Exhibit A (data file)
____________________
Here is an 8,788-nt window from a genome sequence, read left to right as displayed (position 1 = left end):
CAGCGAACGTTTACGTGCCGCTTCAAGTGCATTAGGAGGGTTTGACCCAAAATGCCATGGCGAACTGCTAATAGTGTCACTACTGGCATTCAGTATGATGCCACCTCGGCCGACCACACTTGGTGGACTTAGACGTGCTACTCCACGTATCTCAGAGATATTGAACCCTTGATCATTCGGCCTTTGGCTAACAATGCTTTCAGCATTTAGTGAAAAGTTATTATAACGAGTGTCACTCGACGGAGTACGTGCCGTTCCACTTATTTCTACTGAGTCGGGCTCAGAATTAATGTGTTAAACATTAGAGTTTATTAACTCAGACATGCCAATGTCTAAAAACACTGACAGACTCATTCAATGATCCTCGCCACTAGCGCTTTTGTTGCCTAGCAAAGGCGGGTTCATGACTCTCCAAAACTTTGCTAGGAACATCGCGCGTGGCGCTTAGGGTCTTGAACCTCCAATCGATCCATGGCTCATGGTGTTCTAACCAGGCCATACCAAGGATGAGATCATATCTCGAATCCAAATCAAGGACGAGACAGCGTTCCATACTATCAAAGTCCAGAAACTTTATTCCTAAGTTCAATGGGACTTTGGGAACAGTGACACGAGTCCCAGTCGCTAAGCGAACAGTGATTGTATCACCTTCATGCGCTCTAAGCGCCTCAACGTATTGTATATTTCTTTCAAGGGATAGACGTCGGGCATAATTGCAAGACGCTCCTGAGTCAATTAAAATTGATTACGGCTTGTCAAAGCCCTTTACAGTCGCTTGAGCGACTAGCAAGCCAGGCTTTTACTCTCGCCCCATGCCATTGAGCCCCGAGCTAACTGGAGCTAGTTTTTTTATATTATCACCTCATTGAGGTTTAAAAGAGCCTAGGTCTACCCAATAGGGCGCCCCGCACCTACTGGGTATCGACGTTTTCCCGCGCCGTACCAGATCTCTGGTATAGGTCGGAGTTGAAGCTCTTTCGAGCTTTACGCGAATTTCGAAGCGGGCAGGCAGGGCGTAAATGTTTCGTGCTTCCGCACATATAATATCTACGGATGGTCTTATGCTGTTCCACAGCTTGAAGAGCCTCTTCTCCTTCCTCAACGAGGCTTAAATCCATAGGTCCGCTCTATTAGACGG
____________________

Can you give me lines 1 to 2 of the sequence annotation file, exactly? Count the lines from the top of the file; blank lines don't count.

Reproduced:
Here is an 8,788-nt window from a genome sequence, read left to right as displayed (position 1 = left end):
CAGCGAACGTTTACGTGCCGCTTCAAGTGCATTAGGAGGGTTTGACCCAAAATGCCATGGCGAACTGCTAATAGTGTCACTACTGGCATTCAGTATGATGCCACCTCGGCCGACCACACTTGGTGGACTTAGACGTGCTACTCCACGTATCTCAGAGATATTGAACCCTTGATCATTCGGCCTTTGGCTAACAATGCTTTCAGCATTTAGTGAAAAGTTATTATAACGAGTGTCACTCGACGGAGTACGTGCCGTTCCACTTATTTCTACTGAGTCGGGCTCAGAATTAATGTGTTAAACATTAGAGTTTATTAACTCAGACATGCCAATGTCTAAAAACACTGACAGACTCATTCAATGATCCTCGCCACTAGCGCTTTTGTTGCCTAGCAAAGGCGGGTTCATGACTCTCCAAAACTTTGCTAGGAACATCGCGCGTGGCGCTTAGGGTCTTGAACCTCCAATCGATCCATGGCTCATGGTGTTCTAACCAGGCCATACCAAGGATGAGATCATATCTCGAATCCAAATCAAGGACGAGACAGCGTTCCATACTATCAAAGTCCAGAAACTTTATTCCTAAGTTCAATGGGACTTTGGGAACAGTGACACGAGTCCCAGTCGCTAAGCGAACAGTGATTGTATCACCTTCATGCGCTCTAAGCGCCTCAACGTATTGTATATTTCTTTCAAGGGATAGACGTCGGGCATAATTGCAAGACGCTCCTGAGTCAATTAAAATTGATTACGGCTTGTCAAAGCCCTTTACAGTCGCTTGAGCGACTAGCAAGCCAGGCTTTTACTCTCGCCCCATGCCATTGAGCCCCGAGCTAACTGGAGCTAGTTTTTTTATATTATCACCTCATTGAGGTTTAAAAGAGCCTAGGTCTACCCAATAGGGCGCCCCGCACCTACTGGGTATCGACGTTTTCCCGCGCCGTACCAGATCTCTGGTATAGGTCGGAGTTGAAGCTCTTTCGAGCTTTACGCGAATTTCGAAGCGGGCAGGCAGGGCGTAAATGTTTCGTGCTTCCGCACATATAATATCTACGGATGGTCTTATGCTGTTCCACAGCTTGAAGAGCCTCTTCTCCTTCCTCAACGAGGCTTAAATCCATAGGTCCGCTCTATTAGACGG